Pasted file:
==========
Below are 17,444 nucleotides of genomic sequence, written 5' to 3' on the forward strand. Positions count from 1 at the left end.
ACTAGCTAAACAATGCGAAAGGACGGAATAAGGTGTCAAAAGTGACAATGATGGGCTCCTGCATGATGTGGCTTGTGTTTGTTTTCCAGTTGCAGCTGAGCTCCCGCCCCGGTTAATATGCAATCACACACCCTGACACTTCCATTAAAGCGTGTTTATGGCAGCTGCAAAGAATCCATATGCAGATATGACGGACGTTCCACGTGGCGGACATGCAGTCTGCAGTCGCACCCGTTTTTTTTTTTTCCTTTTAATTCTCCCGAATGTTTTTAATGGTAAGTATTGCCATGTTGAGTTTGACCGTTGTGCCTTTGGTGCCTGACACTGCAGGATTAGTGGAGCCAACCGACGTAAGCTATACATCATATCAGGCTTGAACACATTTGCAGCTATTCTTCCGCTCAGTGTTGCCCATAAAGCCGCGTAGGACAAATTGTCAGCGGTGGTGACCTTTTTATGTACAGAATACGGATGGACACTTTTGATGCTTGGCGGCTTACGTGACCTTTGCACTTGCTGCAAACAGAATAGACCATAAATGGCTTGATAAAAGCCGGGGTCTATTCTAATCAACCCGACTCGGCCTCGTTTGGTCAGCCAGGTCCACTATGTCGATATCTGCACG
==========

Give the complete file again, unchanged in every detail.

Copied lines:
Below are 17,444 nucleotides of genomic sequence, written 5' to 3' on the forward strand. Positions count from 1 at the left end.
ACTAGCTAAACAATGCGAAAGGACGGAATAAGGTGTCAAAAGTGACAATGATGGGCTCCTGCATGATGTGGCTTGTGTTTGTTTTCCAGTTGCAGCTGAGCTCCCGCCCCGGTTAATATGCAATCACACACCCTGACACTTCCATTAAAGCGTGTTTATGGCAGCTGCAAAGAATCCATATGCAGATATGACGGACGTTCCACGTGGCGGACATGCAGTCTGCAGTCGCACCCGTTTTTTTTTTTTCCTTTTAATTCTCCCGAATGTTTTTAATGGTAAGTATTGCCATGTTGAGTTTGACCGTTGTGCCTTTGGTGCCTGACACTGCAGGATTAGTGGAGCCAACCGACGTAAGCTATACATCATATCAGGCTTGAACACATTTGCAGCTATTCTTCCGCTCAGTGTTGCCCATAAAGCCGCGTAGGACAAATTGTCAGCGGTGGTGACCTTTTTATGTACAGAATACGGATGGACACTTTTGATGCTTGGCGGCTTACGTGACCTTTGCACTTGCTGCAAACAGAATAGACCATAAATGGCTTGATAAAAGCCGGGGTCTATTCTAATCAACCCGACTCGGCCTCGTTTGGTCAGCCAGGTCCACTATGTCGATATCTGCACG